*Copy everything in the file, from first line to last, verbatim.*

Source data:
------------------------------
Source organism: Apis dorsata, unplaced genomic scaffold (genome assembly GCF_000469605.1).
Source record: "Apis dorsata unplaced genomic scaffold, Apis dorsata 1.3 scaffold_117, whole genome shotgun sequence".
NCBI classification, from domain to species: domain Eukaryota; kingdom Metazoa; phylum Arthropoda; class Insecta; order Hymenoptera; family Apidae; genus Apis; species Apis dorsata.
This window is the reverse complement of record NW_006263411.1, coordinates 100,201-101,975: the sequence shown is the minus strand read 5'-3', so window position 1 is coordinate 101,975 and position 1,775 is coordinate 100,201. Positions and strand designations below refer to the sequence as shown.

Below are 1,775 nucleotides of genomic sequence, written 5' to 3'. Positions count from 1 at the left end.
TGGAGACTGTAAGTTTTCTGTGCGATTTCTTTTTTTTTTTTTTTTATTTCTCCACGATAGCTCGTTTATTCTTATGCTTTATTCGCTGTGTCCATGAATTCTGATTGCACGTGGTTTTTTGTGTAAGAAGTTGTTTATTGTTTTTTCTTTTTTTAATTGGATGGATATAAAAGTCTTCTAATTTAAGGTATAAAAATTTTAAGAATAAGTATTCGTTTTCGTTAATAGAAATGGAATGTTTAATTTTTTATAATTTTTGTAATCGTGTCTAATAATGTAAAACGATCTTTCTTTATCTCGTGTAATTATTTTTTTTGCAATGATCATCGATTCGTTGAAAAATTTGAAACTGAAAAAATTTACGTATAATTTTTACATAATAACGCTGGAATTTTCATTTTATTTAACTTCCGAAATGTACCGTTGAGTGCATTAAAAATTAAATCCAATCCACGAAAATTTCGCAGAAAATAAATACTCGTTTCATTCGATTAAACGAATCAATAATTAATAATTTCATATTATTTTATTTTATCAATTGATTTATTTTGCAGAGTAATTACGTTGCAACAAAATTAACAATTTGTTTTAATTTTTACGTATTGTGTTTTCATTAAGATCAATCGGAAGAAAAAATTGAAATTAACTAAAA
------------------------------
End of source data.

Source organism: Apis dorsata, unplaced genomic scaffold (genome assembly GCF_000469605.1).
Source record: "Apis dorsata unplaced genomic scaffold, Apis dorsata 1.3 scaffold_117, whole genome shotgun sequence".
NCBI classification, from domain to species: domain Eukaryota; kingdom Metazoa; phylum Arthropoda; class Insecta; order Hymenoptera; family Apidae; genus Apis; species Apis dorsata.
This window is the reverse complement of record NW_006263411.1, coordinates 100,201-101,975: the sequence shown is the minus strand read 5'-3', so window position 1 is coordinate 101,975 and position 1,775 is coordinate 100,201. Positions and strand designations below refer to the sequence as shown.

Below are 1,775 nucleotides of genomic sequence, written 5' to 3'. Positions count from 1 at the left end.
TGGAGACTGTAAGTTTTCTGTGCGATTTCTTTTTTTTTTTTTTTTATTTCTCCACGATAGCTCGTTTATTCTTATGCTTTATTCGCTGTGTCCATGAATTCTGATTGCACGTGGTTTTTTGTGTAAGAAGTTGTTTATTGTTTTTTCTTTTTTTAATTGGATGGATATAAAAGTCTTCTAATTTAAGGTATAAAAATTTTAAGAATAAGTATTCGTTTTCGTTAATAGAAATGGAATGTTTAATTTTTTATAATTTTTGTAATCGTGTCTAATAATGTAAAACGATCTTTCTTTATCTCGTGTAATTATTTTTTTTGCAATGATCATCGATTCGTTGAAAAATTTGAAACTGAAAAAATTTACGTATAATTTTTACATAATAACGCTGGAATTTTCATTTTATTTAACTTCCGAAATGTACCGTTGAGTGCATTAAAAATTAAATCCAATCCACGAAAATTTCGCAGAAAATAAATACTCGTTTCATTCGATTAAACGAATCAATAATTAATAATTTCATATTATTTTATTTTATCAATTGATTTATTTTGCAGAGTAATTACGTTGCAACAAAATTAACAATTTGTTTTAATTTTTACGTATTGTGTTTTCATTAAGATCAATCGGAAGAAAAAATTGAAATTAACTAAAA